MEP: ‘UK MUST PULL OUT OF UNLAWFUL FISHING DEAL’
PROPOSED EU-MOROCCO PARTNERSHIP LEGITIMISES INVASION OF WESTERN SAHARA AND
BREACHES INTERNATIONAL LAW, WARNS LUCAS
A PROPOSED fisheries deal between the EU and Morocco would legitimize the
kingdom’s invasion of Western Sahara and persecution of the Saharawi people
– and breach several international treaties, a Euro-MP has warned.
The EU-Morocco Fisheries Partnership Agreement, which was singed by
representatives of the EU and Morocco last summer but is yet to entire into
force, should be rewritten to exclude the coastal waters of Western Sahara,
Green MEP Caroline Lucas has told Foreign Secretary Jack Straw.
“The fisheries agreement as it stands would give EU boats the right to
exploit the natural reserves of the Saharawi people – a right they have
explicitly not granted and which the occupying nation, Morocco, has no legal
right to grant,” she said.
“The Western Sahara is considered by the United Nations to be a
Territory, but Morocco is not recognized by the UN as the administering
power, as both the EU Council and the European Commission have admitted.
“Ratifying this deal as it stands would would legitimise the occupation and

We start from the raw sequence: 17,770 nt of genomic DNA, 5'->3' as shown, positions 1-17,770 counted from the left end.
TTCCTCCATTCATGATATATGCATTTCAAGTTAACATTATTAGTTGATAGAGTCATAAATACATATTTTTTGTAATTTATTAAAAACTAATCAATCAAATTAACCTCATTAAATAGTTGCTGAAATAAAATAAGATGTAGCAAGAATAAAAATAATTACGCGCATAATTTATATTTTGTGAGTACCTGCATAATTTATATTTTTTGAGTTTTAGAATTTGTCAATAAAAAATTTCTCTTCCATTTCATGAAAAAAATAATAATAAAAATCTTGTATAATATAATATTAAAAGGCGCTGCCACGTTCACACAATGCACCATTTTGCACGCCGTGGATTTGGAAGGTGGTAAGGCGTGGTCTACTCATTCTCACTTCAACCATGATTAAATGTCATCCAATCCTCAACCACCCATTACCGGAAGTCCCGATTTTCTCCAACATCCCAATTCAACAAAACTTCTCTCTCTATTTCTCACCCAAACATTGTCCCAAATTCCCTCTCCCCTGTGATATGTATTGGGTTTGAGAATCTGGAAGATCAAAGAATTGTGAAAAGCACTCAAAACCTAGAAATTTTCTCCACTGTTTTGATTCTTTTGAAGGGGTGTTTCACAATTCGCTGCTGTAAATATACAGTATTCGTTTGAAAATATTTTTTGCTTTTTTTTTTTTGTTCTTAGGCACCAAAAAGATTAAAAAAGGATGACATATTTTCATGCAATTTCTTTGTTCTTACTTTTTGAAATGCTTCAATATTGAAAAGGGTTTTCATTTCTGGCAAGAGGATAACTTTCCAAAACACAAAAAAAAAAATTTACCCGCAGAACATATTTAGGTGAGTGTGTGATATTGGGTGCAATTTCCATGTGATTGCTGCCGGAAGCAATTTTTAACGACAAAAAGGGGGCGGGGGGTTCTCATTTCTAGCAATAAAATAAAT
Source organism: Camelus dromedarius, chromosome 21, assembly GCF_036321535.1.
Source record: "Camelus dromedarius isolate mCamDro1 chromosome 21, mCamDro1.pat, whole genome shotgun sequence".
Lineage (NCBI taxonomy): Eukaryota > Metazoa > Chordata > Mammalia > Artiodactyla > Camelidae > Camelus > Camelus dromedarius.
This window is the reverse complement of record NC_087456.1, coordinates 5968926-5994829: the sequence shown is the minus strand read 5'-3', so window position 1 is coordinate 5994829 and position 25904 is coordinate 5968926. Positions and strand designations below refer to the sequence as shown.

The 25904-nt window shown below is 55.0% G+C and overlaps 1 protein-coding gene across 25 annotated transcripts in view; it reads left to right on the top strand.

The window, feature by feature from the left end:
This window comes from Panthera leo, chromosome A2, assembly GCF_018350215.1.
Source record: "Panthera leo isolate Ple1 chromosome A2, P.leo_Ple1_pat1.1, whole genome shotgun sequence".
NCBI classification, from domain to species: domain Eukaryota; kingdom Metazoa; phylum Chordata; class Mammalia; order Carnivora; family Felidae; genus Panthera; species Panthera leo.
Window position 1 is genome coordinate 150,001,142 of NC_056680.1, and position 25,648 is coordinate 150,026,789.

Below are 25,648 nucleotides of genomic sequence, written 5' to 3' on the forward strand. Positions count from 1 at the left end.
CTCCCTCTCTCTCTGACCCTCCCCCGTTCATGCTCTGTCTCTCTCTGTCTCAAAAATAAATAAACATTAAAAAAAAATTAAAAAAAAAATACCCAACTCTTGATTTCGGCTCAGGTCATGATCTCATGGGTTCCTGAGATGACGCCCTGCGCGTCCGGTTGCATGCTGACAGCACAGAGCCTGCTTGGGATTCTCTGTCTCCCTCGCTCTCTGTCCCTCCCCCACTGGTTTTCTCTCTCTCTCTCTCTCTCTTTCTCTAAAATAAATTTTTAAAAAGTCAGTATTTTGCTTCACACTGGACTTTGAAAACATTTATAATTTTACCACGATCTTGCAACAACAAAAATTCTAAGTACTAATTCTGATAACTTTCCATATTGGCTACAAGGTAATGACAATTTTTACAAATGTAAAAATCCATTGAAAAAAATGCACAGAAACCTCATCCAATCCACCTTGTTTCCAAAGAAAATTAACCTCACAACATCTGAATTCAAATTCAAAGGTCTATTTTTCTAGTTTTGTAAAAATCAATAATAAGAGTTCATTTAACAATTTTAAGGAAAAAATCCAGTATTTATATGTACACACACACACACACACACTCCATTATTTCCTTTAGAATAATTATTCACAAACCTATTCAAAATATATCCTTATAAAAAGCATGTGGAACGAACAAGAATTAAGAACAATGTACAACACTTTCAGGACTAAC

grant the EU commercial access to occupied territory, violating
international law and prolonging the conflict, and I have urged both the
Foreign Office and DEFRA to ensure the agreement is redrafted before it
enters into force.”
Since Western Sahara was annexed by Morocco some 30 years ago tens of
thousands of Saharawi people have been forced out of their homes. They and
their children continue to live in refugee camps in the Algerian desert.
Meanwhile thousands more Saharawis live in the Occupied Territory of Western
Sahara, facing harsh repression and grinding poverty.
Polisario, the internationally recognized representative of the Saharawi
people, has written to Prime Minister Tony Blair explicitly and publicly
condemning the inclusion of the waters off the Western Sahara in the fishing
Dr Lucas is also challenging the legality of the Fisheries Partnership
Agreement in a series of Parliamentary Questions and correspondence with the
She added: “If the EU is to be a force for peace it simply must respect
international law intended to protect nations from occupation and invasion.
Failure to do so will send out the signal that African countries annexing
their neighbours and persecuting their indigenous peoples needn’t present a
bar to doing business with the EU.”